Explore roads on Woody Mountain April 14, 2024

Participants: Steve Schombel, David & Julie Kahl

It was hot…temperatures in the valley today got up to 77/24c degrees. We haven’t had time to acclimate to hot temperature hiking yet, and in addition wanted to stay covered up to watch for ticks. We never saw a tick. The first mile/1.61k of the Cowboy Trail Rd is the route of the Nee Me Poo/Road to the Buffalo trail used by Indigenous peoples for centuries. Though I had a waypoint on my GPS, I was focused on finding a good pace to not over heat going up hill and missed the ramp of the “other road” that goes out to Lewis’ overlook. We ended up one switchback up the road by two small old buildings, one of which had been an explosives shed. I saw the overlook below us and we decided to drop down to it, anyway, as Steve and I had both been there but David hadn’t. This is a spot that Meriweather Lewis had left a very good description of, in his July 5th, 1806 journal. You could still vaguely see where the road had gone down Lewis’ Gulch on the right/east side, the Blackfoot River bottom clearly below. Coming up we had seen yellow bells (Fritillia), shooting stars, both white and yellow parsley, and played out buttercups, just as we expected to see. We also saw a lone vulture and an osprey. David’s bird app on his phone said we heard a flicker. And probably heard nuthatches. There were several unidentified small birds flitting around, and those tiny blue butterflies, I saw a mourning cloak, and bees were about. We did not see any meadow larks in this open terrain. Going down to the overlook we found a patch of Glacier lillies, and close by a bunch of pasque flowers, a bit further down an arrowleaf balsamroot was in bloom. What we were walking through was short grass and scattered brush and blowdown, we had sprayed our pant legs for ticks and didn’t worry about it too much. We could take the old road (Cowboy Trail) back to the new road and reclimb up to the switch back we had come down from, or go back up the hill. We chose to climb back up and part way up stopped in the shade, with a nice breeze, to eat lunch, then finished the climb. By the old buildings we saw a local who was planning on having a gathering, with a grill, at that spot. (Can’t drive up there.) He said he had seen a big bighorn sheep ram about a mile up the road. Up to this spot the road had been a normal dirt road, but as we continued up the road, the vegetation down the middle gave it the appearance of a two track, but it was still a good solid road. We were into a series of switch backs. Alden Wright had ridden the road on his bike earlier and thought that he saw trails that were cutoffs between the switchbacks, by-passing many of the switch backs. I watched for the trails and thought I saw several in the vegetation patterns in the draws. We didn’t want to go there, today, to stay out of the ticks. Several switch backs up we stopped by an “outside” corner where the road turns on the brow of the ridge, with good views of the ridges around Miller Peak to the south, and down the Clark Fork Valley to the east. Here we met another local that we chatted with a few minutes, had him take our picture with the bare dry slopes of Woody Mt. behind us, then we continued on to one more switch back corner, now over Lewis Gulch again. We had set a turn around time of 1:PM, and it was just about that, so we went a short ways off the trail to sit in a shade a bit before heading back down, it was pleasant and hard to get going again. Part of the road runs on the ridge edge between Lewis Gulch and the next gully to the west and there, as a light breeze, we could feel the hot air rising up out of the valley via the west gully. We did just over 4 miles/6.44k. This is not hot-summer day terrain, but we will probably revisit it next fall, it’s some nice hiking, close to town.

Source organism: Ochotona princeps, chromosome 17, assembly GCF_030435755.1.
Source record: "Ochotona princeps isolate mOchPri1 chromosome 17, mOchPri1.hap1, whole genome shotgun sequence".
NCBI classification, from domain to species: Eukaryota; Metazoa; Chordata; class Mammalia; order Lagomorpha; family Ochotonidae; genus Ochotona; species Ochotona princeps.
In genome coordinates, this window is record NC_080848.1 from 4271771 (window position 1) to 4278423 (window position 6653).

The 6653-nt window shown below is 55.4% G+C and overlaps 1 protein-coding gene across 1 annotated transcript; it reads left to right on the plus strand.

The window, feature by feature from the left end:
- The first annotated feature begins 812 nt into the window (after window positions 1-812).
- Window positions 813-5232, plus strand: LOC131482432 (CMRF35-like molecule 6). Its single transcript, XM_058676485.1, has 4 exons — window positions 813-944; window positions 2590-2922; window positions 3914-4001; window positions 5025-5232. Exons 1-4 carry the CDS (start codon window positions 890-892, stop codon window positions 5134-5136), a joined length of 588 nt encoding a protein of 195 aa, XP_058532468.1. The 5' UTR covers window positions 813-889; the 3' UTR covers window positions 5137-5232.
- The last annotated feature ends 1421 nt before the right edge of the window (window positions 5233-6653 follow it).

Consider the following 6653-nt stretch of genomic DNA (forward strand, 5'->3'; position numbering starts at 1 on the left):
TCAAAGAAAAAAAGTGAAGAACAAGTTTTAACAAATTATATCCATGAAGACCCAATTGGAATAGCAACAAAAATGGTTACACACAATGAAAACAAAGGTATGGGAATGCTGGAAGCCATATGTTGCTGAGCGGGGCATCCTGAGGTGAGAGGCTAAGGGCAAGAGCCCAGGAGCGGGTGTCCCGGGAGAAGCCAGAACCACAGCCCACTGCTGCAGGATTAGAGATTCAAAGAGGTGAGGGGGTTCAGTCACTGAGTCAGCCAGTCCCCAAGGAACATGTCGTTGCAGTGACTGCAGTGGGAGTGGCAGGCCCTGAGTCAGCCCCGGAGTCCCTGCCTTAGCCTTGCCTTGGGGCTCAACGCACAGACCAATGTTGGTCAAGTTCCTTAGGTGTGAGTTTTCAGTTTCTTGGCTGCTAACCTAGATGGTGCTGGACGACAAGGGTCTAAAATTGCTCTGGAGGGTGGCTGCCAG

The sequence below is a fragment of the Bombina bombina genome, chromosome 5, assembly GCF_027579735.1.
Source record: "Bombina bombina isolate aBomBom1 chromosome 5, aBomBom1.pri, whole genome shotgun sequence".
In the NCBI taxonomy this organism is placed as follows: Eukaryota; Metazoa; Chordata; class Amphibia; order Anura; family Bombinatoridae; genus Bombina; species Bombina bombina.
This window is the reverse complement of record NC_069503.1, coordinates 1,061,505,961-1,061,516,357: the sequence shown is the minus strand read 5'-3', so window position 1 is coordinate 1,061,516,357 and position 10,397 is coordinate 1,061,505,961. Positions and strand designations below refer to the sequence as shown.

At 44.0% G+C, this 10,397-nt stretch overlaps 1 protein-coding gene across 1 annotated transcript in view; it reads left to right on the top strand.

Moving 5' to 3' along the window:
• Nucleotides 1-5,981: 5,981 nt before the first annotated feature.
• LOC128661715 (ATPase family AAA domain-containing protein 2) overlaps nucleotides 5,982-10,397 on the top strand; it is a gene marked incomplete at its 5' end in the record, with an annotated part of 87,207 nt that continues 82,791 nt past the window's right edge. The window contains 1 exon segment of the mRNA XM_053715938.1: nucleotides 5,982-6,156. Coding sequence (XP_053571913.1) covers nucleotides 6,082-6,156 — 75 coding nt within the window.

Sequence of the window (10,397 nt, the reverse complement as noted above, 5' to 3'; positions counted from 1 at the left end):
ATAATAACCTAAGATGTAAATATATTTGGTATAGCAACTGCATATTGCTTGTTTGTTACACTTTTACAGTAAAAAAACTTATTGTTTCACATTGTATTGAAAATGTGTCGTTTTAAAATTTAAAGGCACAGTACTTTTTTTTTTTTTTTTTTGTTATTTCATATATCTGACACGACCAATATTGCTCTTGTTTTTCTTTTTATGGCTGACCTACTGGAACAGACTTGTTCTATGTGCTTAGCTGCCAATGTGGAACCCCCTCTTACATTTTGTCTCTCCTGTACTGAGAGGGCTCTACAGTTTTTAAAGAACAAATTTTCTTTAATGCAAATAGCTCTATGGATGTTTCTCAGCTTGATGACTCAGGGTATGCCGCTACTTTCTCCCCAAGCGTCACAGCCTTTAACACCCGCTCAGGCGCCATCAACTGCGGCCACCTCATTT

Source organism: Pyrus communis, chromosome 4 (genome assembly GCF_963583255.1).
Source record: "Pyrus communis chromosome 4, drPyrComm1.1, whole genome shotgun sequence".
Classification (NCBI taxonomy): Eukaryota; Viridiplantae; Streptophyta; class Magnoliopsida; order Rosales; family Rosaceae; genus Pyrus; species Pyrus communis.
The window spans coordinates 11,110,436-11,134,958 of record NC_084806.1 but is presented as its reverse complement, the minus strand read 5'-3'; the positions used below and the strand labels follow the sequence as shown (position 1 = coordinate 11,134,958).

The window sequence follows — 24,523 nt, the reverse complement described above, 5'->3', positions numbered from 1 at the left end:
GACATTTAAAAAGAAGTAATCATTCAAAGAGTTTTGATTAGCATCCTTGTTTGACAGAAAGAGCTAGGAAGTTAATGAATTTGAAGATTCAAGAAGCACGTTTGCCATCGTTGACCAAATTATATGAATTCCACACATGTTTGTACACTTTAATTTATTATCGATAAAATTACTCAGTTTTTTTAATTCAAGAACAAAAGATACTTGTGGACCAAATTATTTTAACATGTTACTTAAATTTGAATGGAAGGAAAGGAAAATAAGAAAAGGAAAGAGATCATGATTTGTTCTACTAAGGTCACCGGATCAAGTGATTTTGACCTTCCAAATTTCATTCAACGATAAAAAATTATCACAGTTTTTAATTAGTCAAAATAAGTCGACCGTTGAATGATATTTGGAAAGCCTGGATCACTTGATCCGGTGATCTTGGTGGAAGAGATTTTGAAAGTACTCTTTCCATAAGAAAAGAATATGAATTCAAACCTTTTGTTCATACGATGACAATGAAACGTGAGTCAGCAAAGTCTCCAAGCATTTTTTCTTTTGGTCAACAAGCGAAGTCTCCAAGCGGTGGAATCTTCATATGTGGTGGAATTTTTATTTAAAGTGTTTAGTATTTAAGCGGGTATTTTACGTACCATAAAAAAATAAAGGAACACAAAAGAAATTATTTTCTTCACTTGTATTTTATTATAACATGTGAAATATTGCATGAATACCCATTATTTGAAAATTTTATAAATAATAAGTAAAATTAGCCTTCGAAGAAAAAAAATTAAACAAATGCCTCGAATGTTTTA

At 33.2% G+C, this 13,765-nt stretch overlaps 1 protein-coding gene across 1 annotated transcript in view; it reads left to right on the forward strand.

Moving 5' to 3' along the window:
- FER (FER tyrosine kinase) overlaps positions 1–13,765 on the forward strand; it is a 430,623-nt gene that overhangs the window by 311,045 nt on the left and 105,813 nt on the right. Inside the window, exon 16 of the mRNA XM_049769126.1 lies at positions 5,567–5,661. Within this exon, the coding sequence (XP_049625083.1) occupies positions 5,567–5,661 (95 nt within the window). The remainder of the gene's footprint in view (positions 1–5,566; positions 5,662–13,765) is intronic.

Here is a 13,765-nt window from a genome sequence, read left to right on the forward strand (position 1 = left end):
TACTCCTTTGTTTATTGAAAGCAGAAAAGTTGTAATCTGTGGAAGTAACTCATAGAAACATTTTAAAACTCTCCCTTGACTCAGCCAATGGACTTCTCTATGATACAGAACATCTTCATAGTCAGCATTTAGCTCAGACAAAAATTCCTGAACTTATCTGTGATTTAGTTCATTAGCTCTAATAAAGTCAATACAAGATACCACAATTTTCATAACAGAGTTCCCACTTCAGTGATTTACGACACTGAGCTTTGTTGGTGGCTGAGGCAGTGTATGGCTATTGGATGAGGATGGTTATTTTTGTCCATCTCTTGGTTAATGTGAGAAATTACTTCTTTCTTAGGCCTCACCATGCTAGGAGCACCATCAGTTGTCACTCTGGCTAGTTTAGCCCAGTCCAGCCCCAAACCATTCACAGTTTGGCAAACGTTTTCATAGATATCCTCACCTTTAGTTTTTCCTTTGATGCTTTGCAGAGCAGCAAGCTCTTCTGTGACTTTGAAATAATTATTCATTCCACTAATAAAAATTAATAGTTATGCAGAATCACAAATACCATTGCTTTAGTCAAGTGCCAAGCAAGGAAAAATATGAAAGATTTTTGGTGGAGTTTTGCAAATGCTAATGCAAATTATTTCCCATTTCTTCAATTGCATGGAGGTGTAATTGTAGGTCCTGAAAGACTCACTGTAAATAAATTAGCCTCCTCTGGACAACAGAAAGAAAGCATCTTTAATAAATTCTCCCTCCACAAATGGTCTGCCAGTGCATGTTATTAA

Explore roads on Woody Mt.  Sun. April 14th 2024

Leader:  Julie Kahl

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